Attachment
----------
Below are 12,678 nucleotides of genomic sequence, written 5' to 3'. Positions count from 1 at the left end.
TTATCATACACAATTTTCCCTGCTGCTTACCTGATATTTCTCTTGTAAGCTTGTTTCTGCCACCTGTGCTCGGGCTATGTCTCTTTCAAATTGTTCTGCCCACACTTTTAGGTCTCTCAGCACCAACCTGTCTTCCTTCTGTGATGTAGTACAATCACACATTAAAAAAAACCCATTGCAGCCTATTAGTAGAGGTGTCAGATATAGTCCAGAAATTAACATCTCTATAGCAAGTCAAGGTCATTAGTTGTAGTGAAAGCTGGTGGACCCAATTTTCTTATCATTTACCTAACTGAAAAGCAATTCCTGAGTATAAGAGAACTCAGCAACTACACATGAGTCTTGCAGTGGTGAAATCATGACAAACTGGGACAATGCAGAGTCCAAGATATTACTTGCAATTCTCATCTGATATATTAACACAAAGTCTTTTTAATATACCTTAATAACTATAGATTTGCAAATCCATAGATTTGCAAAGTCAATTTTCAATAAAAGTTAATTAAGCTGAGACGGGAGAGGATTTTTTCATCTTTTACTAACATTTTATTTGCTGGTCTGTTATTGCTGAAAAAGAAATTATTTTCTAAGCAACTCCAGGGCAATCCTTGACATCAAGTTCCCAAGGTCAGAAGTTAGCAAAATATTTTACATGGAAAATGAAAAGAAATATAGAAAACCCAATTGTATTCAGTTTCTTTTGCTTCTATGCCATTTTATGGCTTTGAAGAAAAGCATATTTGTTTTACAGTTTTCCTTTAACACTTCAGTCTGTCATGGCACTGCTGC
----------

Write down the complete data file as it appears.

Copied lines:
Below are 12,678 nucleotides of genomic sequence, written 5' to 3'. Positions count from 1 at the left end.
TTATCATACACAATTTTCCCTGCTGCTTACCTGATATTTCTCTTGTAAGCTTGTTTCTGCCACCTGTGCTCGGGCTATGTCTCTTTCAAATTGTTCTGCCCACACTTTTAGGTCTCTCAGCACCAACCTGTCTTCCTTCTGTGATGTAGTACAATCACACATTAAAAAAAACCCATTGCAGCCTATTAGTAGAGGTGTCAGATATAGTCCAGAAATTAACATCTCTATAGCAAGTCAAGGTCATTAGTTGTAGTGAAAGCTGGTGGACCCAATTTTCTTATCATTTACCTAACTGAAAAGCAATTCCTGAGTATAAGAGAACTCAGCAACTACACATGAGTCTTGCAGTGGTGAAATCATGACAAACTGGGACAATGCAGAGTCCAAGATATTACTTGCAATTCTCATCTGATATATTAACACAAAGTCTTTTTAATATACCTTAATAACTATAGATTTGCAAATCCATAGATTTGCAAAGTCAATTTTCAATAAAAGTTAATTAAGCTGAGACGGGAGAGGATTTTTTCATCTTTTACTAACATTTTATTTGCTGGTCTGTTATTGCTGAAAAAGAAATTATTTTCTAAGCAACTCCAGGGCAATCCTTGACATCAAGTTCCCAAGGTCAGAAGTTAGCAAAATATTTTACATGGAAAATGAAAAGAAATATAGAAAACCCAATTGTATTCAGTTTCTTTTGCTTCTATGCCATTTTATGGCTTTGAAGAAAAGCATATTTGTTTTACAGTTTTCCTTTAACACTTCAGTCTGTCATGGCACTGCTGC